While it's not causing the same type of uncertainty as talks of sequestration or the presidential election, the move by the federal Department of Health and Human Services to push back the deadline on health insurance exchanges is another road bump for hospitals looking for a specific path to health care reform.
Neil Eicher, director of government relations and policy for the New Jersey Hospital Association, said that the changing deadlines for states to give specific details on implementing their own insurance exchange, rather than leaving it up to the federal government, is making it difficult for hospitals to plan.
The announcement of the new deadline for submitting a detailed exchange plan, or blue print, moved from Nov. 16 to Dec. 14, came late Friday afternoon, though Eicher said rumors of a delay had been swirling for several days after the election.
New Jersey is one of several states that have not made a final decision on the form of its insurance exchange, as Gov. Chris Christie said he would wait for election results to decide on the Legislature's bill establishing a state-run exchange.
"Time is running out for (insurers) to be able to sell their plans on the exchange beginning in October next year. We need something established soon," Eicher said. But Eicher said that if the extra time "gives the administration the extra days to get it correct, and make sure they're comfortable with it, that's fine, so long as it's put into motion and everything gets up and running quickly."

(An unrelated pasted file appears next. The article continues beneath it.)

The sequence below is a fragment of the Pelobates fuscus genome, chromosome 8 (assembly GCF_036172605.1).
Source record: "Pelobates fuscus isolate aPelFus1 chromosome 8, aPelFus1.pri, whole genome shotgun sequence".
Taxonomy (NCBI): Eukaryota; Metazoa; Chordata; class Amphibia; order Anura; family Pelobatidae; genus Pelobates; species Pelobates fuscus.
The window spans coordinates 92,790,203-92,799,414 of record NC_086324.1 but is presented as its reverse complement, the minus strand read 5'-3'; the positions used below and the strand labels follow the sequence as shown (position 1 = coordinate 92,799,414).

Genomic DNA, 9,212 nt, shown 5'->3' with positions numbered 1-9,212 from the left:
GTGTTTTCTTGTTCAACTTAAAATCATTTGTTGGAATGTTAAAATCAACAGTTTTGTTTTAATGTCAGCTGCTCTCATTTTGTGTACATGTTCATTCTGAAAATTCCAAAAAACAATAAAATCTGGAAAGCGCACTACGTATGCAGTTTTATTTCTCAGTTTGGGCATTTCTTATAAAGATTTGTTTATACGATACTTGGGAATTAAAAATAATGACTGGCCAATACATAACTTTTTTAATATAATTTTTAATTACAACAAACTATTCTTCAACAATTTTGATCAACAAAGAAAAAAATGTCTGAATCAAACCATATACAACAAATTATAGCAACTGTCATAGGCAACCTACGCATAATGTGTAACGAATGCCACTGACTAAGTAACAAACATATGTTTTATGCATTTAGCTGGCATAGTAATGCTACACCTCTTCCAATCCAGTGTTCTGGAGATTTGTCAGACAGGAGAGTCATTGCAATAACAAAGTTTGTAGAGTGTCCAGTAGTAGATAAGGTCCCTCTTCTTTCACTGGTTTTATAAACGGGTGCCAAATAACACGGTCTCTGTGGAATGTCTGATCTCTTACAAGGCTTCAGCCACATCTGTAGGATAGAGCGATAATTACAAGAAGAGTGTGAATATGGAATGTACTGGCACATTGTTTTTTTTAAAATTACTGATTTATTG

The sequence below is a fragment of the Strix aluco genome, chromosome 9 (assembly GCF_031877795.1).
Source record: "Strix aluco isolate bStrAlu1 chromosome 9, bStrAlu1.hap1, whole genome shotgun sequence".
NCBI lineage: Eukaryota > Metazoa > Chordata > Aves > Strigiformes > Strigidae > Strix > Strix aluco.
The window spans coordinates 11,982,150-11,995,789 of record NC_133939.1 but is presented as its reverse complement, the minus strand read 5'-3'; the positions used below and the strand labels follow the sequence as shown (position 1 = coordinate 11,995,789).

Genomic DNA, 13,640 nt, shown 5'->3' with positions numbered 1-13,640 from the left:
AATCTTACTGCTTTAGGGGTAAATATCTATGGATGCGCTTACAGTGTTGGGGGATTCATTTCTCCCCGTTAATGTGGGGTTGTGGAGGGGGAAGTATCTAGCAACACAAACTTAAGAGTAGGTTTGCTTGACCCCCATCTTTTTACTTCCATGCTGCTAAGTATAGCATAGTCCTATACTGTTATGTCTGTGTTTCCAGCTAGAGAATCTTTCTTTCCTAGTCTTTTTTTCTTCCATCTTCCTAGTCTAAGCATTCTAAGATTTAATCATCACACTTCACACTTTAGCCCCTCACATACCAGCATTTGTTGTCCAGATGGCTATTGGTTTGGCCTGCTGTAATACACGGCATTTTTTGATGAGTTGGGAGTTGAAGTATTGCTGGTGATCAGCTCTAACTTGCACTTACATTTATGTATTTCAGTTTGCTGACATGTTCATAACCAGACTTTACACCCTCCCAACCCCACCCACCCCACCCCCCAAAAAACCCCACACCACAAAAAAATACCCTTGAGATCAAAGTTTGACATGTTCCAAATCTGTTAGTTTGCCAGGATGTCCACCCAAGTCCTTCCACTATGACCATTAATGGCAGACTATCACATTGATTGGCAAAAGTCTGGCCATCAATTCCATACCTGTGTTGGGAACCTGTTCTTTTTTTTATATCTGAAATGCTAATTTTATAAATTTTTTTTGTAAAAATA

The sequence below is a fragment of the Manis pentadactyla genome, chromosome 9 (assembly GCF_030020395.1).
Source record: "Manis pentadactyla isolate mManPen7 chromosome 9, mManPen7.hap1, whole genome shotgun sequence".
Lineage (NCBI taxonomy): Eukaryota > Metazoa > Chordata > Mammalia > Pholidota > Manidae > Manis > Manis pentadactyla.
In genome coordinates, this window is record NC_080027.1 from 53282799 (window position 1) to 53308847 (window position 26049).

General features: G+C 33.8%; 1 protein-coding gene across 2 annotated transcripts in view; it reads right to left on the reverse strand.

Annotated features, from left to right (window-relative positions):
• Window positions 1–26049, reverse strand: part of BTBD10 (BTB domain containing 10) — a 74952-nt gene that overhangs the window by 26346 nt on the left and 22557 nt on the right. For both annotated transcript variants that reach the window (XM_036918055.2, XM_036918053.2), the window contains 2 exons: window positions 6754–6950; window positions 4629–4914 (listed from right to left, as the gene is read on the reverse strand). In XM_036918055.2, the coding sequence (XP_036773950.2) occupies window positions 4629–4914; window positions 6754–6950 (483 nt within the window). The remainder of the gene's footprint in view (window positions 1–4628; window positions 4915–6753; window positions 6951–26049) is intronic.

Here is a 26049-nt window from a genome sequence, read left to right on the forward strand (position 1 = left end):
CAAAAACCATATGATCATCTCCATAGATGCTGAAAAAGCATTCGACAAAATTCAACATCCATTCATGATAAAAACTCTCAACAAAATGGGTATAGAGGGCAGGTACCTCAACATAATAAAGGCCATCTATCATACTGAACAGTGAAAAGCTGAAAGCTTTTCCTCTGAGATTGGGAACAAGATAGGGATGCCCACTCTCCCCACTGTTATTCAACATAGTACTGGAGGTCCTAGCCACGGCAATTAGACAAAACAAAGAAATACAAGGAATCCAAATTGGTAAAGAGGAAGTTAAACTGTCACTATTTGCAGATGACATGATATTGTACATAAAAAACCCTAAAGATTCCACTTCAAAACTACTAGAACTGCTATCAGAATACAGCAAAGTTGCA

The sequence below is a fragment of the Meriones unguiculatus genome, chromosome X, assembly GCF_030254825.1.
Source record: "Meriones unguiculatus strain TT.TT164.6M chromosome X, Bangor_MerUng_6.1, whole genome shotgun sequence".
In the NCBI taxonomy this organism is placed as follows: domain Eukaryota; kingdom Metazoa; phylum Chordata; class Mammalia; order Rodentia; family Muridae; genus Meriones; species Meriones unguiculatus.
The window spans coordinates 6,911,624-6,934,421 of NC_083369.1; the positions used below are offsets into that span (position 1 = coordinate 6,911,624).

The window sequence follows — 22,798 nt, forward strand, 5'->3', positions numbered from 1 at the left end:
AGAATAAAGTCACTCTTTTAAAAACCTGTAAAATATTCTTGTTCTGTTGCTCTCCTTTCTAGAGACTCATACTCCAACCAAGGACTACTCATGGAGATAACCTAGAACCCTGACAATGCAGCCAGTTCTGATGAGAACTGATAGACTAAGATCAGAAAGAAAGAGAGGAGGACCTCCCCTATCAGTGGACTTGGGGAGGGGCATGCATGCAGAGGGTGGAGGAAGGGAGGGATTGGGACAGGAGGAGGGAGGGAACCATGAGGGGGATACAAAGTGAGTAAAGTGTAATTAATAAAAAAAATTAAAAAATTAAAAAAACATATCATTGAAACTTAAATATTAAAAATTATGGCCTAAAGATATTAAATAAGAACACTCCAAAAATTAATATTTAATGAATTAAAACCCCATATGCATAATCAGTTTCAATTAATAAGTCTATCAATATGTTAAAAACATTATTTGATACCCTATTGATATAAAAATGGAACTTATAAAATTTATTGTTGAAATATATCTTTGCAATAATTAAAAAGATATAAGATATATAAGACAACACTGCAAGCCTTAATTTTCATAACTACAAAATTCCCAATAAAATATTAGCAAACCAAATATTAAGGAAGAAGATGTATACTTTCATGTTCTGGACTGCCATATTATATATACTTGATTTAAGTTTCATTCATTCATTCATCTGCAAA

DHSS has maintained that the Jan. 1 deadline for certifying state exchanges, as well as the Jan. 1, 2014, deadline for the exchanges to begin operating, will not be moved. Eicher also pointed out that states looking for additional federal funding for establishing an exchange must apply before Thursday, and it "makes sense to jump on that."
Eicher said the NJHA was prepared to move forward with helping the state implement an exchange by the end of this week, and that they are "anxious to see the next move."
Correction appended: An earlier version of the story was unclear about what was required for the Nov. 16 and Dec. 14 deadlines. The story has been corrected.